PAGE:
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Seoul hantavirus (SEOV) is an emerging zoonotic pathogen in the UK. SEOV is transmitted from infected rats to people via inhalation of aerosolised virus in rat urine and faeces. Infected rats are asymptomatic and are likely to remain persistently infected while intermittently excreting the virus throughout their life.1
The virus was first identified in laboratory rats in Scotland in 1977.2 Since this time, a number of serosurveillance studies in the UK have shown serological evidence of exposure to hantaviruses.3 From these studies, the main risk factor for hantavirus infection was thought to be occupational exposure, particularly for those working in rural areas (eg, agricultural workers), pest control workers and sewage workers.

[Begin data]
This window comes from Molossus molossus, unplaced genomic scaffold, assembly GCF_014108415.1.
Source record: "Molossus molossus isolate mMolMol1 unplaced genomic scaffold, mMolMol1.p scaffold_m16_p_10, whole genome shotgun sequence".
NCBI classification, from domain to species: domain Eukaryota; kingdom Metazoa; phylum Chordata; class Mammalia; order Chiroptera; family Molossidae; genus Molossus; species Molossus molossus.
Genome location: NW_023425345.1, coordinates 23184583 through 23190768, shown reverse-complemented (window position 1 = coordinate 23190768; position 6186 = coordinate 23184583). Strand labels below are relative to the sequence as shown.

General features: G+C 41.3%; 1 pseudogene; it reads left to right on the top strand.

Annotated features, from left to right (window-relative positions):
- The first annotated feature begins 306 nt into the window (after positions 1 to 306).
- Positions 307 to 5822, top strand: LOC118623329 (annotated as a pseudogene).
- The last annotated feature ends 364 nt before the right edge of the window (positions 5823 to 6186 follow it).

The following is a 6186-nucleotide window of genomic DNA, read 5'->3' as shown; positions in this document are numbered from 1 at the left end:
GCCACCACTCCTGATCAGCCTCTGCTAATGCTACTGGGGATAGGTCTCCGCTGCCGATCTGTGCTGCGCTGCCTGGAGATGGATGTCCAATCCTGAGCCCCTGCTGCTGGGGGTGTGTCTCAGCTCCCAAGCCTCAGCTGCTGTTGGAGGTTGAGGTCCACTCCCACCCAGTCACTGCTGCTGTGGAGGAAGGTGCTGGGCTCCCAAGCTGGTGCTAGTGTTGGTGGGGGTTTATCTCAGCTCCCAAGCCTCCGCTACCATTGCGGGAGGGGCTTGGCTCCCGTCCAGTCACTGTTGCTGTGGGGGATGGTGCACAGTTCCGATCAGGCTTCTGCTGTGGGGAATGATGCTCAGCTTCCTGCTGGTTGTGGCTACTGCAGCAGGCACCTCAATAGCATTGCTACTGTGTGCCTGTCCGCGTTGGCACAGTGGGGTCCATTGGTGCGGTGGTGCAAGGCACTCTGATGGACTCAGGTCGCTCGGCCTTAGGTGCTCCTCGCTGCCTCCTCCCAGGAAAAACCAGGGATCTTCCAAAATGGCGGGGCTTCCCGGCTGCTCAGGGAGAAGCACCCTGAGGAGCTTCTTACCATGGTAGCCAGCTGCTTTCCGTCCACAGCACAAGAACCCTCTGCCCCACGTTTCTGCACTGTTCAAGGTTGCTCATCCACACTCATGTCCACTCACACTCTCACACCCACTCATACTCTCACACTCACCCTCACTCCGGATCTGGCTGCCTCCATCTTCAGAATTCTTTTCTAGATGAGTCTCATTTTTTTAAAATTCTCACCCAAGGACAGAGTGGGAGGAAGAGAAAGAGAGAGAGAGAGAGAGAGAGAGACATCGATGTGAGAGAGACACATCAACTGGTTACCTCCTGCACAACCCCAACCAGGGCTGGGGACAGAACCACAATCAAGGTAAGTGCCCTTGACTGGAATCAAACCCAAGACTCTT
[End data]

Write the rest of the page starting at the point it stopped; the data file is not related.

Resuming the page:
In these studies, those testing positive for antibodies to hantaviruses reported mild symptoms such as flu-like symptoms and sore throat, with some exhibiting minor liver and kidney impairment. However, as the diagnostic tests measure only the level of circulating antibodies, the causative hantavirus in each case could not be determined.
In 2012, haemorrhagic fever with renal syndrome (HFRS), which is caused by hantavirus, was diagnosed in a pig farmer who owned farms in North …
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